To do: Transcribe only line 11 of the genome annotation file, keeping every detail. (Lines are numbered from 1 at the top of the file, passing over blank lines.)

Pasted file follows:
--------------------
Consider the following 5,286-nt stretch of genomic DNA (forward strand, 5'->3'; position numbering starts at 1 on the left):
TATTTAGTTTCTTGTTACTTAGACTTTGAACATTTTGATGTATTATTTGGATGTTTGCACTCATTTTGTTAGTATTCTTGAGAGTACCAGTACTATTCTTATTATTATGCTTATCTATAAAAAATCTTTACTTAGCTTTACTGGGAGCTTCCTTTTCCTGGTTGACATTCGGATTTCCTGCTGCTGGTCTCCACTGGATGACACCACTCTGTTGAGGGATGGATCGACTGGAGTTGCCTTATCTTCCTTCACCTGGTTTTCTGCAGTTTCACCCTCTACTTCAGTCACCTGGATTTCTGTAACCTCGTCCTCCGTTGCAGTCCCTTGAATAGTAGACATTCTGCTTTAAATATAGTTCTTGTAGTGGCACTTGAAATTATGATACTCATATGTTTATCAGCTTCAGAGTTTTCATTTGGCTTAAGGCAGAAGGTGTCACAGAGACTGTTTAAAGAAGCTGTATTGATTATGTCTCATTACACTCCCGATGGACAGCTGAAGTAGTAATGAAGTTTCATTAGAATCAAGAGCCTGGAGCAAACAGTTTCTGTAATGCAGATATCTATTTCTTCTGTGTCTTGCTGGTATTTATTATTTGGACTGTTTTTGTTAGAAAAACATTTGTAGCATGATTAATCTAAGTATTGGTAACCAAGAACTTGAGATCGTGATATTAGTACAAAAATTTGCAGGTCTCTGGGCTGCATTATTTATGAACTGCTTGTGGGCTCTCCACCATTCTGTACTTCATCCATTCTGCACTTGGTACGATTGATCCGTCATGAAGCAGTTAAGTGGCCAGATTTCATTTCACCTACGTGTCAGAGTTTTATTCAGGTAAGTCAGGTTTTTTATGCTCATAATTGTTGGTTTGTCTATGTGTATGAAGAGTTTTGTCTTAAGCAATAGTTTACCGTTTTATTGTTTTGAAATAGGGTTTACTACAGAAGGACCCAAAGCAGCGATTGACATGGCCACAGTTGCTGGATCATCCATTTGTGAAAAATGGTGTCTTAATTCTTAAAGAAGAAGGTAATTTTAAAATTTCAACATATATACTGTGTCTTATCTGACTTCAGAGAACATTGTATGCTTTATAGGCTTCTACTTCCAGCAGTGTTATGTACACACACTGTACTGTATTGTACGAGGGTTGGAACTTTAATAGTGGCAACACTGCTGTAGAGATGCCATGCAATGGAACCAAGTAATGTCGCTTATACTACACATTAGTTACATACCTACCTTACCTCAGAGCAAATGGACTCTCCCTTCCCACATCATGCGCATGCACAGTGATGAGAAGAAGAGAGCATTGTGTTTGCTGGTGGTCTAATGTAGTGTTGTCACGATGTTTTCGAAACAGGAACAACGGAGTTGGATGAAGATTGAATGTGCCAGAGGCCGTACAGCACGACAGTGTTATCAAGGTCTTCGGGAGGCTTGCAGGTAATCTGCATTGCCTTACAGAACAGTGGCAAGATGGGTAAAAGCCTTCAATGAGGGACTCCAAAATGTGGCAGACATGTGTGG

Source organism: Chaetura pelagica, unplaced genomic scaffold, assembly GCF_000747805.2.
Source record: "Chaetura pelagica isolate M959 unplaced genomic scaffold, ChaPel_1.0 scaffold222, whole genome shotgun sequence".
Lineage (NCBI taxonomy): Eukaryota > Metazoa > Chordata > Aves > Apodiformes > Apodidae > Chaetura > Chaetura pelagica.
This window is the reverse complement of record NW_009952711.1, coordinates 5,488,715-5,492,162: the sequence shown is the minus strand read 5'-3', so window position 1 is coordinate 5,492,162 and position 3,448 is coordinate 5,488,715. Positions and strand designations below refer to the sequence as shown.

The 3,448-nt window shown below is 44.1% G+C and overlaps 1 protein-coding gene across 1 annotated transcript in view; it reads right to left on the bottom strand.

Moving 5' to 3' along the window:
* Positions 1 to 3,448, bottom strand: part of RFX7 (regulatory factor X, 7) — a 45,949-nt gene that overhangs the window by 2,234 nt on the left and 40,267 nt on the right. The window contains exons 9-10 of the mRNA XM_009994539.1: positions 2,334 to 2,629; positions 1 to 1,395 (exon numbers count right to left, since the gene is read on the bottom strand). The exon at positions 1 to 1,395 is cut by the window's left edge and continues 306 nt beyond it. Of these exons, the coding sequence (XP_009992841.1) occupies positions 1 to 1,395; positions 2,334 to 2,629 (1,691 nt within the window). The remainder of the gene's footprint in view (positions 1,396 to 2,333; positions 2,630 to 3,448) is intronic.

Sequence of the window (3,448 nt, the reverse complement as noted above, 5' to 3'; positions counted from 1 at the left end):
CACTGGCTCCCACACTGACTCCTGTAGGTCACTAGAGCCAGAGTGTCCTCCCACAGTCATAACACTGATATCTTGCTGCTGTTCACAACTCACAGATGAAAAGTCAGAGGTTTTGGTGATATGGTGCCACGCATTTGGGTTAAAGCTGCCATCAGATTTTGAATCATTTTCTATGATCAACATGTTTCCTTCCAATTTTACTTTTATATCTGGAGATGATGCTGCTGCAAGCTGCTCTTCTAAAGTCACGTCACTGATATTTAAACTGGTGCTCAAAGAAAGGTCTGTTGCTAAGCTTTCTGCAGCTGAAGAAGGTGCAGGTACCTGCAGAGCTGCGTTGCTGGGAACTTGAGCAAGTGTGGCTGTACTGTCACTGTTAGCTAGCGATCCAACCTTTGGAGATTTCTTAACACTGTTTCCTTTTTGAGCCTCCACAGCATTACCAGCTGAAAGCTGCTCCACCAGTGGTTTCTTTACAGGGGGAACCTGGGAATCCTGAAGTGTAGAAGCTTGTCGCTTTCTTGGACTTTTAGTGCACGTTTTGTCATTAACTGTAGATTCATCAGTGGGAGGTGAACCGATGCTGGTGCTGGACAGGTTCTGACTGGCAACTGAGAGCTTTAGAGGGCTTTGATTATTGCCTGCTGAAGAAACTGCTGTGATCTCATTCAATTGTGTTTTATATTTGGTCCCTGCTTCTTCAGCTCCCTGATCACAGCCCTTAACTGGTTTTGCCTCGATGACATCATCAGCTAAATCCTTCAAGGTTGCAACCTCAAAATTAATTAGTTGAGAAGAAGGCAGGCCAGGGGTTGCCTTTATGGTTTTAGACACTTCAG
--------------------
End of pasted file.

CACTGGCTCCCACACTGACTCCTGTAGGTCACTAGAGCCAGAGTGTCCTCCCACAGTCATAACACTGATATCTTGCTGCTGTTCACAACTCACAGATGAAAAGTCAGAGGTTTTGGTGATATGGTGCCACGCATTTGGGTTAAAGCTGCCATCAGATTTTGAATCATTTTCTATGATCAACATGTTTCCTTCCAATTTTACTTTTATATCTGGAGATGATGCTGCTGCAAGCTGCTCTTCTAAAGTCACGTCACTGATATTTAAACTGGTGCTCAAAGAAAGGTCTGTTGCTAAGCTTTCTGCAGCTGAAGAAGGTGCAGGTACCTGCAGAGCTGCGTTGCTGGGAACTTGAGCAAGTGTGGCTGTACTGTCACTGTTAGCTAGCGATCCAACCTTTGGAGATTTCTTAACACTGTTTCCTTTTTGAGCCTCCACAGCATTACCAGCTGAAAGCTGCTCCACCAGTGGTTTCTTTACAGGGGGAACCTGGGAATCCTGAAGTGTAGAAGCTTGTCGCTTTCTTGGACTTTTAGTGCACGTTTTGTCATTAACTGTAGATTCATCAGTGGGAGGTGAACCGATGCTGGTGCTGGACAGGTTCTGACTGGCAACTGAGAGCTTTAGAGGGCTTTGATTATTGCCTGCTGAAGAAACTGCTGTGATCTCATTCAATTGTGTTTTATATTTGGTCCCTGCTTCTTCAGCTCCCTGATCACAGCCCTTAACTGGTTTTGCCTCGATGACATCATCAGCTAAATCCTTCAAGGTTGCAACCTCAAAATTAATTAGTTGAGAAGAAGGCAGGCCAGGGGTTGCCTTTATGGTTTTAGACACTTCAG